In Leon, we applied these principles to the context of a police search in which the officers had acted in objectively reasonable reliance on a search warrant, issued by a neutral and detached Magistrate, that later was determined to be invalid. On the basis of three factors, we determined that there was no sound reason to apply the exclusionary rule as a means of deterring misconduct on the part of judicial officers who are responsible for issuing warrants. First, we noted that the exclusionary rule was historically designed 'to deter police misconduct rather than to punish the errors of judges and magistrates.' Second, there was 'no evidence suggesting that judges and magistrates are inclined to ignore or subvert the Fourth Amendment or that lawlessness among these actors requires the application of the extreme sanction of exclusion.' Third, and of greatest importance, there was no basis for believing that exclusion of evidence seized pursuant to a warrant would have a significant deterrent effect on the issuing judge or magistrate.

...If court employees were responsible for the erroneous computer record, the exclusion of evidence at trial would not sufficiently deter future errors so as to warrant such a severe sanction. First, as we noted in Leon, the exclusionary rule was historically designed as a means of deterring police misconduct, not mistakes by court employees. Second, respondent offers no evidence that court employees are inclined to ignore or subvert the Fourth Amendment or that lawlessness among these actors requires application of the extreme sanction of exclusion. To the contrary, the Chief Clerk of the Justice Court testified at the suppression hearing that this type of error occurred once every three or four years.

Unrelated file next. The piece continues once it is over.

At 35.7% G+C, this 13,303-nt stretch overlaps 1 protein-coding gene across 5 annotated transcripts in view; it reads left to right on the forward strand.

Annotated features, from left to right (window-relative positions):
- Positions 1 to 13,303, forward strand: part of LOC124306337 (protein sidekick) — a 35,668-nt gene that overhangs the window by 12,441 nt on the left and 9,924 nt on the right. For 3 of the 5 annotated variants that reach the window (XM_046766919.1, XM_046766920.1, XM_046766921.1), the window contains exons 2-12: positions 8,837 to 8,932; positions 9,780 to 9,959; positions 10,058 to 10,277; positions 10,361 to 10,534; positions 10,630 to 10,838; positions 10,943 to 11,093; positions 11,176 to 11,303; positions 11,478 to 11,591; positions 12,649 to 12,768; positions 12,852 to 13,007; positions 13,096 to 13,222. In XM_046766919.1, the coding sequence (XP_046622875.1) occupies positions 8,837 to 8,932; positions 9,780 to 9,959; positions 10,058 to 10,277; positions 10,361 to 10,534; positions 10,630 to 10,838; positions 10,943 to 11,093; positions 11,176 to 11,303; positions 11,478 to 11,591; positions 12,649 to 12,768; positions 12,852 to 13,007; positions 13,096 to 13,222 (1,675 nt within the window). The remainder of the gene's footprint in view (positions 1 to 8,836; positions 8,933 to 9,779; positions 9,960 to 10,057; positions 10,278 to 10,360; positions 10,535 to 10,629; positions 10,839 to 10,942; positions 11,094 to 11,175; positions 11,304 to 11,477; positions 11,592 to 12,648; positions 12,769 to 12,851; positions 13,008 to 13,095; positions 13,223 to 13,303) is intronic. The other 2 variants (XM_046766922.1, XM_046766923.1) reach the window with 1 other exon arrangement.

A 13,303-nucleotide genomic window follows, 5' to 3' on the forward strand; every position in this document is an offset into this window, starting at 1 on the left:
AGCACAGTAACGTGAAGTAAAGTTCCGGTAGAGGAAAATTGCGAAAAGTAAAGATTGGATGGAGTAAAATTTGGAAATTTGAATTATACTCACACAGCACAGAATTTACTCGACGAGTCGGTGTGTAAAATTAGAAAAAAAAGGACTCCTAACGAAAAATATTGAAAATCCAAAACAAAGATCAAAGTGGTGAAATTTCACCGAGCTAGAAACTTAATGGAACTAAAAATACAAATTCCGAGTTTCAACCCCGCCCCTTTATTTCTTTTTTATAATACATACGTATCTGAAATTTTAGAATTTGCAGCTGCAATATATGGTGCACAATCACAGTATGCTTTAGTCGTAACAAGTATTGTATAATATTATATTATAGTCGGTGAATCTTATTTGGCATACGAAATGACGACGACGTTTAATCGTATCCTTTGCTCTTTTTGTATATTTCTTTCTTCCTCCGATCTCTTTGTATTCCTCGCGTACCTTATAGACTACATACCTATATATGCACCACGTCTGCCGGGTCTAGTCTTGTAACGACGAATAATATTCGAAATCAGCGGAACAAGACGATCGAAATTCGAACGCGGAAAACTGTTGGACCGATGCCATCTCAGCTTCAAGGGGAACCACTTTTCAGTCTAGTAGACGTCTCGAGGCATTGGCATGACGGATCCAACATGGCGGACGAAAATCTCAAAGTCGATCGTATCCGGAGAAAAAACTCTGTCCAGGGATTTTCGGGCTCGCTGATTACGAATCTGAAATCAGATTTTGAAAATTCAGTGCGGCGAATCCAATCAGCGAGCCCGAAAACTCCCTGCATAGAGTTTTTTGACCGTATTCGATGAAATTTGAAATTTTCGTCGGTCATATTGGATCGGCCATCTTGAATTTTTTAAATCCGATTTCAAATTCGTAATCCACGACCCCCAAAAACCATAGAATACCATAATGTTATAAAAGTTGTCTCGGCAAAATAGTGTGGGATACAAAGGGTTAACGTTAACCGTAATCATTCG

Finally, and most important, there is no basis for believing that application of the exclusionary rule in these circumstances will have a significant effect on court employees responsible for informing the police that a warrant has been quashed. Because court clerks are not adjuncts to the law enforcement team engaged in the often competitive enterprise of ferreting out crime they have no stake in the outcome of particular criminal prosecutions. The threat of exclusion of evidence could not be expected to deter such individuals from failing to inform police officials that a warrant had been quashed.

If it were indeed a court clerk who was responsible for the erroneous entry on the police computer, application of the exclusionary rule also could not be expected to alter the behavior of the arresting officer. As the trial court in this case stated: 'I think the police officer [was] bound to arrest. I think he would [have been] derelict in his duty if he failed to arrest.' The Chief Clerk of the Justice Court testified that this type of error occurred 'on[c]e every three or four years.' In fact, once the court clerks discovered the error, they immediately corrected it and then proceeded to search their files to make sure that no similar mistakes had occurred. There is no indication that the arresting officer was not acting objectively reasonably when he relied upon the police computer record. Application of the Leon framework supports a categorical exception to the exclusionary rule for clerical errors of court employees."

The US Supreme Court reversed the judgment of the Supreme Court of Arizona.

Justice Vote: 2 Pro vs. 7 Con
  • Stevens, J. Pro (Wrote dissenting opinion)
  • Ginsburg, R. Pro (Wrote dissenting opinion)
  • Rehnquist, W. Con (Wrote majority opinion)
  • O'Connor, S. Con (Wrote concurring opinion)
  • Scalia, A. Con (Joined majority opinion)
  • Kennedy, A. Con (Joined majority opinion)
  • Souter, D. Con (Wrote concurring opinion)
  • Thomas, C. Con (Joined majority opinion)
  • Breyer, S. Con (Joined majority opinion)

    The ACLU, as amicus curiae, urged affirmance of the Supreme Court of Arizona judgment; the Supreme Court reversed in a 7-2 vote, giving the ACLU an apparent loss.